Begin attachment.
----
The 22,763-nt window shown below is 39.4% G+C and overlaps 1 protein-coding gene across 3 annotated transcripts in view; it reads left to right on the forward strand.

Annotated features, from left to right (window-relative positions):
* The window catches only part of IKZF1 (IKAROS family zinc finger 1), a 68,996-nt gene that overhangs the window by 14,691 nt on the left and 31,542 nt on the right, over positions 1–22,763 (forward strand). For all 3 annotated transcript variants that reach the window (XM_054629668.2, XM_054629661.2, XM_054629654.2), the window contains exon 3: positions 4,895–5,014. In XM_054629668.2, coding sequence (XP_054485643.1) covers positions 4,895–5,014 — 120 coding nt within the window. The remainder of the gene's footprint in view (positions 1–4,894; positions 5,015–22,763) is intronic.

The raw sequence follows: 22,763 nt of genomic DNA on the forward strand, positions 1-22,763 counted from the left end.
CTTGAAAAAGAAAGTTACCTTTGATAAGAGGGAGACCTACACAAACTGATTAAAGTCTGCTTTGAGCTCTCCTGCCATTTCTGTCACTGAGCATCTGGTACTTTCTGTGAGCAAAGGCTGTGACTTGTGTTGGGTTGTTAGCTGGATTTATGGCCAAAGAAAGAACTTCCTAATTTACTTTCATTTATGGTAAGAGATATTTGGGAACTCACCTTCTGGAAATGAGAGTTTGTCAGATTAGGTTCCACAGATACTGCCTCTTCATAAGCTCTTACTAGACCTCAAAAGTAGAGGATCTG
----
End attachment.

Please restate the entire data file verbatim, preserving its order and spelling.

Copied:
The 22,763-nt window shown below is 39.4% G+C and overlaps 1 protein-coding gene across 3 annotated transcripts in view; it reads left to right on the forward strand.

Annotated features, from left to right (window-relative positions):
* The window catches only part of IKZF1 (IKAROS family zinc finger 1), a 68,996-nt gene that overhangs the window by 14,691 nt on the left and 31,542 nt on the right, over positions 1–22,763 (forward strand). For all 3 annotated transcript variants that reach the window (XM_054629668.2, XM_054629661.2, XM_054629654.2), the window contains exon 3: positions 4,895–5,014. In XM_054629668.2, coding sequence (XP_054485643.1) covers positions 4,895–5,014 — 120 coding nt within the window. The remainder of the gene's footprint in view (positions 1–4,894; positions 5,015–22,763) is intronic.

The raw sequence follows: 22,763 nt of genomic DNA on the forward strand, positions 1-22,763 counted from the left end.
CTTGAAAAAGAAAGTTACCTTTGATAAGAGGGAGACCTACACAAACTGATTAAAGTCTGCTTTGAGCTCTCCTGCCATTTCTGTCACTGAGCATCTGGTACTTTCTGTGAGCAAAGGCTGTGACTTGTGTTGGGTTGTTAGCTGGATTTATGGCCAAAGAAAGAACTTCCTAATTTACTTTCATTTATGGTAAGAGATATTTGGGAACTCACCTTCTGGAAATGAGAGTTTGTCAGATTAGGTTCCACAGATACTGCCTCTTCATAAGCTCTTACTAGACCTCAAAAGTAGAGGATCTG